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Power On the eleventh day of our Holocaust trip the group and I took a tour of Birkenau Death camp. We started at the train tower and then headed over to a restored Jewish barracks where Mr. Barmore told our group about how the Nazis had used “power” to pit the Jews in the concentration camps against one another. In the camps, select Jews were purposely chosen to be Kapos, prisoners who acted in the role of “policemen,” who were to maintain order and to supervise fellow prisoners of the barrack to which they were assigned. Mr. Barmore then described to us a common situation. He told us about Kapos who would often become so bored that they would create “games” to entertain themselves as they passed the time from hour to hour and day to day; these games, inhumane and cruel, would further put down and demean the Jewish prisoners. One game in particular took the form of two prisoners fighting each other for food—most likely a scrap of bread. Sometimes family members were up against each other with one ultimately causing the death of the other. This story impacted me greatly and I found myself pondering how the Nazis had used the concept of power so effectively. Did they arrogantly assume that human nature’s instinct for survival would allow them to be successful in pitting Kapo against Jew, Jew against Jew?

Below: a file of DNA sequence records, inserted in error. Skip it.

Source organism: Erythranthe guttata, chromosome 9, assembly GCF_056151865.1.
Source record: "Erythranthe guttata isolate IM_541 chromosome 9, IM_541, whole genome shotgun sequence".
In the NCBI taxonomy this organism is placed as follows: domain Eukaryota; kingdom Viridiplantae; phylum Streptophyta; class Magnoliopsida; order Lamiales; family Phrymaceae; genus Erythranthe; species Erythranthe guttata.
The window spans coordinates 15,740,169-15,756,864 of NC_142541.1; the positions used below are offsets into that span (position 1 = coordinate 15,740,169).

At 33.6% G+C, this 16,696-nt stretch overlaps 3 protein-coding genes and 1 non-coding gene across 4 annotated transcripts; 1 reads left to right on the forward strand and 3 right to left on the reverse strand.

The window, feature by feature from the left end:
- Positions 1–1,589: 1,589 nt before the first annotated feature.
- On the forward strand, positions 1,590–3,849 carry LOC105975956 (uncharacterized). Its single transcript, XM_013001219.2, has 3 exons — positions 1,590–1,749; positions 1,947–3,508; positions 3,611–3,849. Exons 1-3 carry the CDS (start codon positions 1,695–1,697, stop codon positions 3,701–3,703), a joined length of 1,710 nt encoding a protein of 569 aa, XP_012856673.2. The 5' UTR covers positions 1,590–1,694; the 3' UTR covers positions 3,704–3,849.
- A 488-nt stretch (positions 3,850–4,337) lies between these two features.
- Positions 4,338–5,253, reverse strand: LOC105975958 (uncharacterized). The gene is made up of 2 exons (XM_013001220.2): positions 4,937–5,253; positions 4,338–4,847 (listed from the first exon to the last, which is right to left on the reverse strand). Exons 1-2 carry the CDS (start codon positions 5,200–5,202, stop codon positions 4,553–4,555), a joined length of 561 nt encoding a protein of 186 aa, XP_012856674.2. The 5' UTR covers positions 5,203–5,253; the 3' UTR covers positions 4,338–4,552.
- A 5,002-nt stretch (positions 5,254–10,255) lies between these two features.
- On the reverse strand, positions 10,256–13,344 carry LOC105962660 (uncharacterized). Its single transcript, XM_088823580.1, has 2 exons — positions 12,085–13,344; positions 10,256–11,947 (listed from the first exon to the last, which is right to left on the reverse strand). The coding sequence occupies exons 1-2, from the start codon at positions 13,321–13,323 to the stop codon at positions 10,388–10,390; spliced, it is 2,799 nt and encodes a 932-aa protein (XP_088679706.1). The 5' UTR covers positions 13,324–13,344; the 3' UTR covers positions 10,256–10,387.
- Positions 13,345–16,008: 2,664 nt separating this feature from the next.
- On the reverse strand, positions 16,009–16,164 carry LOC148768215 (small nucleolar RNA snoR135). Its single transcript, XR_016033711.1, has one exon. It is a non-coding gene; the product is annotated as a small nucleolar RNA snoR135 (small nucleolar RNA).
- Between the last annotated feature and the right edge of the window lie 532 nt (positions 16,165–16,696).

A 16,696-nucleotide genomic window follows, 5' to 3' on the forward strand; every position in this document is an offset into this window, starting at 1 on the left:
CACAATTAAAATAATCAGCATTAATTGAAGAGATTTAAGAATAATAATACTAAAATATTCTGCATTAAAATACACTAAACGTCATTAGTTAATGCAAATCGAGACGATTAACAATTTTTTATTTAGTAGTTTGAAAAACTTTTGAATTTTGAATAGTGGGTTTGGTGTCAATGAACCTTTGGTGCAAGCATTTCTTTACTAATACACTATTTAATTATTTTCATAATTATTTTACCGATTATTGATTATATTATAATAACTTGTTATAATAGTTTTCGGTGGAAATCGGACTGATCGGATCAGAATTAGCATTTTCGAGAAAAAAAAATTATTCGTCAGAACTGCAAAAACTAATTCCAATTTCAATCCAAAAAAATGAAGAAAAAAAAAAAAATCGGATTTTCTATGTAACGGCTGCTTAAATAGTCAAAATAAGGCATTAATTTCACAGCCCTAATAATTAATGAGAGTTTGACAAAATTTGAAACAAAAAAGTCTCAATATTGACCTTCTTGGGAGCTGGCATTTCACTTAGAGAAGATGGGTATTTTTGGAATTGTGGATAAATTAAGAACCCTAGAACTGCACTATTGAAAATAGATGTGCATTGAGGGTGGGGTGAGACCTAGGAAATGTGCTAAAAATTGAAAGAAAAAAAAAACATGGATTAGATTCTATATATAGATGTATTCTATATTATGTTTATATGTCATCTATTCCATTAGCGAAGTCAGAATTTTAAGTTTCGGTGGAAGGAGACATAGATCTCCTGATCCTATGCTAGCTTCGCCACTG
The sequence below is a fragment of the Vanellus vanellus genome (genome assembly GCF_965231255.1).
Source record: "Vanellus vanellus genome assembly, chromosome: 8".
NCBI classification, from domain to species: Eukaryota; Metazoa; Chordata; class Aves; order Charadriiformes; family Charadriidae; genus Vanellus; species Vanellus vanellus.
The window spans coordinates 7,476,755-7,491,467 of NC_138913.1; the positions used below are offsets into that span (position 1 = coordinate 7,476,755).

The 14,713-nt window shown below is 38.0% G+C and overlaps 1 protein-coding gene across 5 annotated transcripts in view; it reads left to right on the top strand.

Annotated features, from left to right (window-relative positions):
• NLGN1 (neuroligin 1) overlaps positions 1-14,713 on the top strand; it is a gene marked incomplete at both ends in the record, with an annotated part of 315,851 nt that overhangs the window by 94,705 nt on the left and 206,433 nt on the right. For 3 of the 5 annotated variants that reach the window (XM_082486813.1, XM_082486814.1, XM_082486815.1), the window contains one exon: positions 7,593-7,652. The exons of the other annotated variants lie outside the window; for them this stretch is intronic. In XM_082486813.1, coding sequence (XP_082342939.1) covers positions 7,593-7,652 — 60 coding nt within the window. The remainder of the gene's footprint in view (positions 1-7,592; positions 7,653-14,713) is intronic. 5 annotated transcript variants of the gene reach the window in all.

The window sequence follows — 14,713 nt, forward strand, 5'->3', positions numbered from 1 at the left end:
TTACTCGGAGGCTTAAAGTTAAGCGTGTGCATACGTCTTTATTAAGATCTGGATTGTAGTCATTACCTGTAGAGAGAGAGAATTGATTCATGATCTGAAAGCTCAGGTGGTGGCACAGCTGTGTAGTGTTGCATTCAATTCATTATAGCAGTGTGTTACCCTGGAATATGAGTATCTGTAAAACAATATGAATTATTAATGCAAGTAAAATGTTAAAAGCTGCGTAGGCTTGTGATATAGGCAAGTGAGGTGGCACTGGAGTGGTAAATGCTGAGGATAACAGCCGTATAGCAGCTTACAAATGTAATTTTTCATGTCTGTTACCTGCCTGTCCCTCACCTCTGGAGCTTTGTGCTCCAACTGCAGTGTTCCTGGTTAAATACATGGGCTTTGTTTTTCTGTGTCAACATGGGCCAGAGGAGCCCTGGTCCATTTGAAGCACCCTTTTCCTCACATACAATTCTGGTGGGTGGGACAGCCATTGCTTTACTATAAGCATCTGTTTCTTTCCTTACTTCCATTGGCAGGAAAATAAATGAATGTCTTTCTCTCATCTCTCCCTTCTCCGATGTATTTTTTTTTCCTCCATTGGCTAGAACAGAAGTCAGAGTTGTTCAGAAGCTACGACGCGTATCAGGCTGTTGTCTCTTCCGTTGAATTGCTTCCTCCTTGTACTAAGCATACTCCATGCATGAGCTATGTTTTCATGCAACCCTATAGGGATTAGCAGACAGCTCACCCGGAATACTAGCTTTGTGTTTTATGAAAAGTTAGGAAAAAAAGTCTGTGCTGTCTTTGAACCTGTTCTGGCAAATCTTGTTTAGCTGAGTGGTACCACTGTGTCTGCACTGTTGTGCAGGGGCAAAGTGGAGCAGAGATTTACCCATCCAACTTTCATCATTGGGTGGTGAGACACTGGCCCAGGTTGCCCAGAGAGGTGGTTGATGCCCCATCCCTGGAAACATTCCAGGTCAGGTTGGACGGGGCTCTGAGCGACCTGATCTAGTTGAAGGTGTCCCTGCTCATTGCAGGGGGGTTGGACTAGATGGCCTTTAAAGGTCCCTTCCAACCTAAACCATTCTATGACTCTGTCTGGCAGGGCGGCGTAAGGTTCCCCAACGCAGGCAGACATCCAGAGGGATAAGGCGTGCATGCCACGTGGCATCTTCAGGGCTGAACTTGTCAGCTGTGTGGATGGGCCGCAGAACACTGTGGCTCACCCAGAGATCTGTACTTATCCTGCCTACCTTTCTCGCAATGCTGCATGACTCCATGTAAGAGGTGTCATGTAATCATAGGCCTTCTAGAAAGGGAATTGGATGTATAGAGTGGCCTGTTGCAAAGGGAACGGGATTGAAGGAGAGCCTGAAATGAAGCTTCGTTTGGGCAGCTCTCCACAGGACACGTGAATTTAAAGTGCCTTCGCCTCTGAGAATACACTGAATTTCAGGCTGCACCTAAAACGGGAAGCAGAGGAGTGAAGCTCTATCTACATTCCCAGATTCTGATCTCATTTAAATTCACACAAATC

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I had heard it with my own ears from Mr. Barmore: Jews in the concentration camps one against the other. It seemed impossible—but I had learned it had been true. I then humbly questioned myself, “What could I be capable of in a position of power? Could I, too, be corrupted by that power?” I will always remember this trip and the education it gave me about myself and the world. What I now know for sure is that power may corrupt, but education will not allow it to do so for long. It is now my job to educate my immediate community and the world. And that for sure is one powerful step.